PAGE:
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Each state has different guidelines for the creation and operation of charter schools. Systems like methods of accountability, funding and other parameters are on a state-by-state basis. New York charter schools have a high level of freedom to operate without much intervention by the state. New York’s charter schools’ charters are contracts that are for a period of five years, with renewal of up to five years.
New York charter schools are not accountable to local school districts, superintendents or a board of education. This allows the schools to decide on several critical aspects:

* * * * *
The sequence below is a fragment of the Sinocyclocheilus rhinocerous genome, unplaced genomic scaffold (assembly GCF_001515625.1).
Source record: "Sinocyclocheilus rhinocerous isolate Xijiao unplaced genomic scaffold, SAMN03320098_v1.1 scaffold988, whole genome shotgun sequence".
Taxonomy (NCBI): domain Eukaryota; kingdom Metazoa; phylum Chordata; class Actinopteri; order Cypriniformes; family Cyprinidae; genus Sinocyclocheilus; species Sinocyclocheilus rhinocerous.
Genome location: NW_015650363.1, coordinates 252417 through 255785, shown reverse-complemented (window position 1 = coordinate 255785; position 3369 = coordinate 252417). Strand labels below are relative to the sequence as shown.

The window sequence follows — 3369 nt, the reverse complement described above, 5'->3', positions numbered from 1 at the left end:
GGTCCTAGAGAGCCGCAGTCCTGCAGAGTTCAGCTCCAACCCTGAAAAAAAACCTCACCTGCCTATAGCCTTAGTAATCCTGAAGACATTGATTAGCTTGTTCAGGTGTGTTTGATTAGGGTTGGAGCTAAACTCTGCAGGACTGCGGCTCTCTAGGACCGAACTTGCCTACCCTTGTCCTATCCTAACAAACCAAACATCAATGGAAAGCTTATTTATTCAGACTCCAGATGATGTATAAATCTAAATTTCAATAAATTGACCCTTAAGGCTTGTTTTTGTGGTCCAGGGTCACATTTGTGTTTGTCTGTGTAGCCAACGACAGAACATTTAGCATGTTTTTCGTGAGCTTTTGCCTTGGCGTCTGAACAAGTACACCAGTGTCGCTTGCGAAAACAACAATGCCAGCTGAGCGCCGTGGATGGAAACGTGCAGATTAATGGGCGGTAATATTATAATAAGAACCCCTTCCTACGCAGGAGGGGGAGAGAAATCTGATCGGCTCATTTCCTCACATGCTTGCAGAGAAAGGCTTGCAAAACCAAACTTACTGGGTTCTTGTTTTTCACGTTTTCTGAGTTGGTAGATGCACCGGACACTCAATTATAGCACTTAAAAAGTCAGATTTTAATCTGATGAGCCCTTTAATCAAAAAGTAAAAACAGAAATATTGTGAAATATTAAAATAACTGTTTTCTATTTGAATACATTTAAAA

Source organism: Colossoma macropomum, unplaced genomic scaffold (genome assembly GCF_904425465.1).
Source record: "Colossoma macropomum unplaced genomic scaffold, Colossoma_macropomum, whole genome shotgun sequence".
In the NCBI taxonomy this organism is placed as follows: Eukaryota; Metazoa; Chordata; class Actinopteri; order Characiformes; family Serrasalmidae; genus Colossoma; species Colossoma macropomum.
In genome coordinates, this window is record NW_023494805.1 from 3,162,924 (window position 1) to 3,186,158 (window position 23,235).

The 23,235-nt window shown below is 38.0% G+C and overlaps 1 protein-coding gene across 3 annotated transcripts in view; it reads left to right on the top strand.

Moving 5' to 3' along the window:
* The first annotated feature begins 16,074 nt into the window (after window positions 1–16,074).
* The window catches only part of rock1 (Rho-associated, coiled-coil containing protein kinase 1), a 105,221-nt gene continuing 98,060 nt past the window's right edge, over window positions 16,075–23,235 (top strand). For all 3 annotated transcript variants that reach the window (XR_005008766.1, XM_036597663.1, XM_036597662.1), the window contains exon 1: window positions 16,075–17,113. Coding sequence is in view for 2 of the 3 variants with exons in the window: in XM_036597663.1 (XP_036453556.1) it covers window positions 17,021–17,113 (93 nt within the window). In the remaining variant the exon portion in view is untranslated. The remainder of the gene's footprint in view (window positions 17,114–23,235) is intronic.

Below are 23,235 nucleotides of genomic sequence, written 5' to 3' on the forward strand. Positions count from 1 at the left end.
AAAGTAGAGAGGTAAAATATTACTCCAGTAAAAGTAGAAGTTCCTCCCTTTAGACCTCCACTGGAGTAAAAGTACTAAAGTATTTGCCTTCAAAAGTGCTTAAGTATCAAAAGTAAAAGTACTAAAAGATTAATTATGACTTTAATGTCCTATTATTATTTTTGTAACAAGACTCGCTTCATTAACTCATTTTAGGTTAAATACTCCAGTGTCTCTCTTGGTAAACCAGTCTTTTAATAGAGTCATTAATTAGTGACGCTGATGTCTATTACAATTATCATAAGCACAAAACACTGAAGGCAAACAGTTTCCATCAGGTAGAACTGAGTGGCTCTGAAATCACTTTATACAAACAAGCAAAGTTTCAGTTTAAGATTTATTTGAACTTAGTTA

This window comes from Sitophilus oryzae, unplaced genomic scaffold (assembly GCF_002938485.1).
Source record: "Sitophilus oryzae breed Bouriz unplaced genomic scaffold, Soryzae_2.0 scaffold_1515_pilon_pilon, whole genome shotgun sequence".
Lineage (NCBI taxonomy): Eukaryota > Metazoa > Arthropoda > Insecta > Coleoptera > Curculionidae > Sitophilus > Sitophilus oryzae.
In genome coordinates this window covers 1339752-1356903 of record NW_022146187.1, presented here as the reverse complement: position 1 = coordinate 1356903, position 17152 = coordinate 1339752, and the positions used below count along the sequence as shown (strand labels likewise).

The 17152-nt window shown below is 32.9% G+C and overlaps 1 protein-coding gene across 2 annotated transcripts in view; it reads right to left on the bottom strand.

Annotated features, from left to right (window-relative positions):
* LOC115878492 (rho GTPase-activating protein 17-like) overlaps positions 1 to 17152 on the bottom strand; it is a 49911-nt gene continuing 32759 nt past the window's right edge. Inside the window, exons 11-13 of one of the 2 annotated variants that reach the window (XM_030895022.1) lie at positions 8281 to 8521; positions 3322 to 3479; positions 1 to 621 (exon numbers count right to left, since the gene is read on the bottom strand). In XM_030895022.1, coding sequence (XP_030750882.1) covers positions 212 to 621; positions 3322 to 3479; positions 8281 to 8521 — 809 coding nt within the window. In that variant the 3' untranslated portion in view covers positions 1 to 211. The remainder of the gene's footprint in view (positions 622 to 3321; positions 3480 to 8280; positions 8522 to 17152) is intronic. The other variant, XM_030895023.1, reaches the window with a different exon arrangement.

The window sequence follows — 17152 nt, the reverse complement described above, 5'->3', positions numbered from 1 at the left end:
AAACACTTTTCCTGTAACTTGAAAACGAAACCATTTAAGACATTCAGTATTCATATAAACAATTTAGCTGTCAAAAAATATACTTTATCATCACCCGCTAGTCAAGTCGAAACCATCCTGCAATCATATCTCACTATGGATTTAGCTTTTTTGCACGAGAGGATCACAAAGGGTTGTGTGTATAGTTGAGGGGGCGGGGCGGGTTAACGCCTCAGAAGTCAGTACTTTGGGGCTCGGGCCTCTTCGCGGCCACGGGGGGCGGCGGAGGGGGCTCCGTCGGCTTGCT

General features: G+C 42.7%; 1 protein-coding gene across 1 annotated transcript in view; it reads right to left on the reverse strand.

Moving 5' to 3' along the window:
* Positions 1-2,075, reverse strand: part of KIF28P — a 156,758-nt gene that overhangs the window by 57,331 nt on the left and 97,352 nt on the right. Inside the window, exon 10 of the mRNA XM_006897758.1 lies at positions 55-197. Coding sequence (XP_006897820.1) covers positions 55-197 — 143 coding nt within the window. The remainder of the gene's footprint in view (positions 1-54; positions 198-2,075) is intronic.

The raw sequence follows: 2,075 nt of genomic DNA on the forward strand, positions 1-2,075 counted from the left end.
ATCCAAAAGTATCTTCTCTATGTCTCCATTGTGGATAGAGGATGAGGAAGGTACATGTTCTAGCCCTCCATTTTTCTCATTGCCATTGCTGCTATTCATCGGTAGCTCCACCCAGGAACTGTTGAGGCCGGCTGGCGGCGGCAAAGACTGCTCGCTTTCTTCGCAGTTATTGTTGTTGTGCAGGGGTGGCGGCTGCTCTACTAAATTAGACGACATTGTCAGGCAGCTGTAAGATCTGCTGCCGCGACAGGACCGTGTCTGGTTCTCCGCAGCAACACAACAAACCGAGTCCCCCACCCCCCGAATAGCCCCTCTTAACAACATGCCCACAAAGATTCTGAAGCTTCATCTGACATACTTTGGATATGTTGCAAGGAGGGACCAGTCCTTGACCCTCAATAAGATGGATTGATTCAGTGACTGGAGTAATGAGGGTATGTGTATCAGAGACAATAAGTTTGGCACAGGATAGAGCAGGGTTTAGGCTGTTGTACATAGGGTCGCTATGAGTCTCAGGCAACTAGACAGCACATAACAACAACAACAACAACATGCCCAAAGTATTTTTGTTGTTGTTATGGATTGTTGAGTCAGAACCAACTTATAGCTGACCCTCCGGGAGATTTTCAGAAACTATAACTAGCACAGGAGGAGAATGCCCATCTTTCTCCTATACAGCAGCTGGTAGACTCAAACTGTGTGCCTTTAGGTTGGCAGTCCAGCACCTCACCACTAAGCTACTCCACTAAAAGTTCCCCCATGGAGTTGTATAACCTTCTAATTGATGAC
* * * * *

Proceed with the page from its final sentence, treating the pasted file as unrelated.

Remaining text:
• Length of the school day
• Length of the school year
• Choice of having a residential campus or not
• Uniform requirements
• Division of time between specific core curricula
New York charter schools originated in 1998 with the New York state legislature enacting the New York Schools act of 1998 and this became part of the state’s Education Law. The law governs the approval and functioning of New York’s charter schools.
Charter School Regions
New York’s charter schools are divided into six regions:
• Western New York
• Central New York
• Capital District
• Hudson Valley
• New York City
• Long Island
Charter schools in New York are funded by the public tax money that comes through the student’s school district of residence. A charter school student is allotted a per-pupil amount that a public school district would spend. But charter schools only receive between 60 to 80 percent of money that is allocated to a public school district.